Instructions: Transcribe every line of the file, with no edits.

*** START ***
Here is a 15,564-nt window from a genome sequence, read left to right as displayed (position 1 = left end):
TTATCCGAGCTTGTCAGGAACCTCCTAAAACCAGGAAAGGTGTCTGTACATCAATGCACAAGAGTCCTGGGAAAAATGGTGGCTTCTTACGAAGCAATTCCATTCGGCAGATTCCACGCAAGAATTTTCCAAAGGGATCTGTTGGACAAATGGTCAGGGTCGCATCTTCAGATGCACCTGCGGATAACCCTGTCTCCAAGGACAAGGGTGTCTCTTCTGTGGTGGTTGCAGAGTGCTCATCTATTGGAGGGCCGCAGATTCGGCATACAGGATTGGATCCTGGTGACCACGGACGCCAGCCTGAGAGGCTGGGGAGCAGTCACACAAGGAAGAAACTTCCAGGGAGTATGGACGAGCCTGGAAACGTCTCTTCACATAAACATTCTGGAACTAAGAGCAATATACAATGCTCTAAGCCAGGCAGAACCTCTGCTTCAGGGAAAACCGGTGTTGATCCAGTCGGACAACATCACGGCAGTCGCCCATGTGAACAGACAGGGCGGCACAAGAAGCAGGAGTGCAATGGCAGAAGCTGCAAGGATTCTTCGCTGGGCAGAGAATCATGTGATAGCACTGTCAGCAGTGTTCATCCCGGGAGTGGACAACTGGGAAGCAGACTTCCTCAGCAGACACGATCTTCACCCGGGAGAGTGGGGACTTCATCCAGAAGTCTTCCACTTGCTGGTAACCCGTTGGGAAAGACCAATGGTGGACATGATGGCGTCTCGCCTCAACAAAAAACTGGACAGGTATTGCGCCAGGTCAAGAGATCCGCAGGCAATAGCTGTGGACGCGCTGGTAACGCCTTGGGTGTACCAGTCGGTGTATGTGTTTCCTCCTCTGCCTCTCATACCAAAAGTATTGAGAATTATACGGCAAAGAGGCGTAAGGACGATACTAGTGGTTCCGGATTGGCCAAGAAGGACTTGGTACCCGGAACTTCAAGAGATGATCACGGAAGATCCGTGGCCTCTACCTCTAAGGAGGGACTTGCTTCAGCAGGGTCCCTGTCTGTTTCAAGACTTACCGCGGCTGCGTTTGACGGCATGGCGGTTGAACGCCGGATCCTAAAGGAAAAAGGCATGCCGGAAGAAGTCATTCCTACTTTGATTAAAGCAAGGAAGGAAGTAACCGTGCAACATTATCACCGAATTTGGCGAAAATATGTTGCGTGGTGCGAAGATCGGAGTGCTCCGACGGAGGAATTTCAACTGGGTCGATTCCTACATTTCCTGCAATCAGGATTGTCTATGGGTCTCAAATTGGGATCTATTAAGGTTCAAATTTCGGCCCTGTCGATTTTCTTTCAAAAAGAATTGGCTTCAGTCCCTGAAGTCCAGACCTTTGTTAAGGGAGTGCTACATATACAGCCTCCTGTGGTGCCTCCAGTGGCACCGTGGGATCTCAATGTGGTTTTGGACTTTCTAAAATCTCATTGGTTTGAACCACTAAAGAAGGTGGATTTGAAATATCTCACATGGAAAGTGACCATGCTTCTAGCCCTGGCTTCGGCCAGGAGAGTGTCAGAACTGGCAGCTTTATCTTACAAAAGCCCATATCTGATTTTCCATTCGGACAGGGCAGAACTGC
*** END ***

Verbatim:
Here is a 15,564-nt window from a genome sequence, read left to right as displayed (position 1 = left end):
TTATCCGAGCTTGTCAGGAACCTCCTAAAACCAGGAAAGGTGTCTGTACATCAATGCACAAGAGTCCTGGGAAAAATGGTGGCTTCTTACGAAGCAATTCCATTCGGCAGATTCCACGCAAGAATTTTCCAAAGGGATCTGTTGGACAAATGGTCAGGGTCGCATCTTCAGATGCACCTGCGGATAACCCTGTCTCCAAGGACAAGGGTGTCTCTTCTGTGGTGGTTGCAGAGTGCTCATCTATTGGAGGGCCGCAGATTCGGCATACAGGATTGGATCCTGGTGACCACGGACGCCAGCCTGAGAGGCTGGGGAGCAGTCACACAAGGAAGAAACTTCCAGGGAGTATGGACGAGCCTGGAAACGTCTCTTCACATAAACATTCTGGAACTAAGAGCAATATACAATGCTCTAAGCCAGGCAGAACCTCTGCTTCAGGGAAAACCGGTGTTGATCCAGTCGGACAACATCACGGCAGTCGCCCATGTGAACAGACAGGGCGGCACAAGAAGCAGGAGTGCAATGGCAGAAGCTGCAAGGATTCTTCGCTGGGCAGAGAATCATGTGATAGCACTGTCAGCAGTGTTCATCCCGGGAGTGGACAACTGGGAAGCAGACTTCCTCAGCAGACACGATCTTCACCCGGGAGAGTGGGGACTTCATCCAGAAGTCTTCCACTTGCTGGTAACCCGTTGGGAAAGACCAATGGTGGACATGATGGCGTCTCGCCTCAACAAAAAACTGGACAGGTATTGCGCCAGGTCAAGAGATCCGCAGGCAATAGCTGTGGACGCGCTGGTAACGCCTTGGGTGTACCAGTCGGTGTATGTGTTTCCTCCTCTGCCTCTCATACCAAAAGTATTGAGAATTATACGGCAAAGAGGCGTAAGGACGATACTAGTGGTTCCGGATTGGCCAAGAAGGACTTGGTACCCGGAACTTCAAGAGATGATCACGGAAGATCCGTGGCCTCTACCTCTAAGGAGGGACTTGCTTCAGCAGGGTCCCTGTCTGTTTCAAGACTTACCGCGGCTGCGTTTGACGGCATGGCGGTTGAACGCCGGATCCTAAAGGAAAAAGGCATGCCGGAAGAAGTCATTCCTACTTTGATTAAAGCAAGGAAGGAAGTAACCGTGCAACATTATCACCGAATTTGGCGAAAATATGTTGCGTGGTGCGAAGATCGGAGTGCTCCGACGGAGGAATTTCAACTGGGTCGATTCCTACATTTCCTGCAATCAGGATTGTCTATGGGTCTCAAATTGGGATCTATTAAGGTTCAAATTTCGGCCCTGTCGATTTTCTTTCAAAAAGAATTGGCTTCAGTCCCTGAAGTCCAGACCTTTGTTAAGGGAGTGCTACATATACAGCCTCCTGTGGTGCCTCCAGTGGCACCGTGGGATCTCAATGTGGTTTTGGACTTTCTAAAATCTCATTGGTTTGAACCACTAAAGAAGGTGGATTTGAAATATCTCACATGGAAAGTGACCATGCTTCTAGCCCTGGCTTCGGCCAGGAGAGTGTCAGAACTGGCAGCTTTATCTTACAAAAGCCCATATCTGATTTTCCATTCGGACAGGGCAGAACTGC